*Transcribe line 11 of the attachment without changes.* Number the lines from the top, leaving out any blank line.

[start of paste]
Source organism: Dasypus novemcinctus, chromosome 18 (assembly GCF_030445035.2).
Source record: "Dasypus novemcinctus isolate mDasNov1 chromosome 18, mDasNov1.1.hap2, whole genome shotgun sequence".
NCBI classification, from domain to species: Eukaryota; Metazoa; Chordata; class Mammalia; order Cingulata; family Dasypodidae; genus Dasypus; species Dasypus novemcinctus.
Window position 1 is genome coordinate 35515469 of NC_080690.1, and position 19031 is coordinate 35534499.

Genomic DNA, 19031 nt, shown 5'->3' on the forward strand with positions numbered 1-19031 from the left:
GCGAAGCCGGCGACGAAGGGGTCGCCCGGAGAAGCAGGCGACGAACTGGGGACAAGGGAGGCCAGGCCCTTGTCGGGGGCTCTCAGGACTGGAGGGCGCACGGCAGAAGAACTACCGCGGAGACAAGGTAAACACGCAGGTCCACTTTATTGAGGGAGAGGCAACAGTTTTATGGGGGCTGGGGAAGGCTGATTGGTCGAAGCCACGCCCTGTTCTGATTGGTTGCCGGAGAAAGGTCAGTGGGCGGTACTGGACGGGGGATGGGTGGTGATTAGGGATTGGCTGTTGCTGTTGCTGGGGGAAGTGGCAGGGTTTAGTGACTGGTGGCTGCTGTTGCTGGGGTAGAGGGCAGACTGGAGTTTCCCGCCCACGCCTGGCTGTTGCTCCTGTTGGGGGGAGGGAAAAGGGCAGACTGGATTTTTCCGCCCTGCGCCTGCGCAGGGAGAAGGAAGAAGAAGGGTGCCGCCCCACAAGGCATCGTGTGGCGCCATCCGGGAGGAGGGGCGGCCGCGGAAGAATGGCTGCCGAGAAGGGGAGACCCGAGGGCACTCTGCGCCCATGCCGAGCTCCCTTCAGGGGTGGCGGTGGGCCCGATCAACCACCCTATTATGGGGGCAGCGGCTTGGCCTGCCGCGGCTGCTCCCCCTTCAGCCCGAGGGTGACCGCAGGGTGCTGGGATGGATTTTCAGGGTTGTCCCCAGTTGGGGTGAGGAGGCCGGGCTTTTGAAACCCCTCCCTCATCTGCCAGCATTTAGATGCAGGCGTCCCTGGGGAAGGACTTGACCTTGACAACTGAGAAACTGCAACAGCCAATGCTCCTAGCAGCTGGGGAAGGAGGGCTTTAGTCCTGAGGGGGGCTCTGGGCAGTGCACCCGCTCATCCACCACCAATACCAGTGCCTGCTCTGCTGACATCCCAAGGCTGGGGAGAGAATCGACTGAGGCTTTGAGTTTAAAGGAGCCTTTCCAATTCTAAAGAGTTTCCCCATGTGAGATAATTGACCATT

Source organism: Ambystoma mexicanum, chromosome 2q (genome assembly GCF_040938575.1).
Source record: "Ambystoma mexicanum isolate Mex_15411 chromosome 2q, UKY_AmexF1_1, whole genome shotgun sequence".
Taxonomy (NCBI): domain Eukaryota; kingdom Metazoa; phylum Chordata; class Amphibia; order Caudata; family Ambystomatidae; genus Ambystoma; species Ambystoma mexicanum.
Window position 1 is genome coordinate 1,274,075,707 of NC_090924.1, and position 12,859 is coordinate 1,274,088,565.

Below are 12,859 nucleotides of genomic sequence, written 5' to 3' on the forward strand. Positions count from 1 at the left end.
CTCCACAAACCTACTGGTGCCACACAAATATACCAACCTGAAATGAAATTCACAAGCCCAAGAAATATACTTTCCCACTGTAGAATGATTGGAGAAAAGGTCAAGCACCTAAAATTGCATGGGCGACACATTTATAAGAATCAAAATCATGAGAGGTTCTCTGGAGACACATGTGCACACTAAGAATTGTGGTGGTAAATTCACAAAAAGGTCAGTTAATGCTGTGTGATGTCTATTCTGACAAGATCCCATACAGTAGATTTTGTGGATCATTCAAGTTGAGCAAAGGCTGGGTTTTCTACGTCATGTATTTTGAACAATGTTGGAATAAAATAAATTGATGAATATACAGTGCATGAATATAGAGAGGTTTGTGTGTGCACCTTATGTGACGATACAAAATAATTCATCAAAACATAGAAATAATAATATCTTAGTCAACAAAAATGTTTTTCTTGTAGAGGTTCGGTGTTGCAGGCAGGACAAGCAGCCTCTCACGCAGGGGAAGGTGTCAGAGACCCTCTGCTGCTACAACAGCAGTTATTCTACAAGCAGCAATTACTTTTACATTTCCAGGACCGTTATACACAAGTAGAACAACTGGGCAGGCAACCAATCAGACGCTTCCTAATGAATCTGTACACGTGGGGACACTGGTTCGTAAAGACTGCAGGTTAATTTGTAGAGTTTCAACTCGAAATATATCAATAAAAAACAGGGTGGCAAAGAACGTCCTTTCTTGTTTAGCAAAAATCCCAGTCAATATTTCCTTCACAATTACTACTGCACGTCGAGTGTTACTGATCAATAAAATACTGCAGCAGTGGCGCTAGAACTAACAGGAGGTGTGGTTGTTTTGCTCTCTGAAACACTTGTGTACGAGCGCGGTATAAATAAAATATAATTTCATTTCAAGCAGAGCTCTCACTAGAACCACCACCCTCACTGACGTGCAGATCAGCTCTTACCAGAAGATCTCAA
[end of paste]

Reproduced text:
Below are 12,859 nucleotides of genomic sequence, written 5' to 3' on the forward strand. Positions count from 1 at the left end.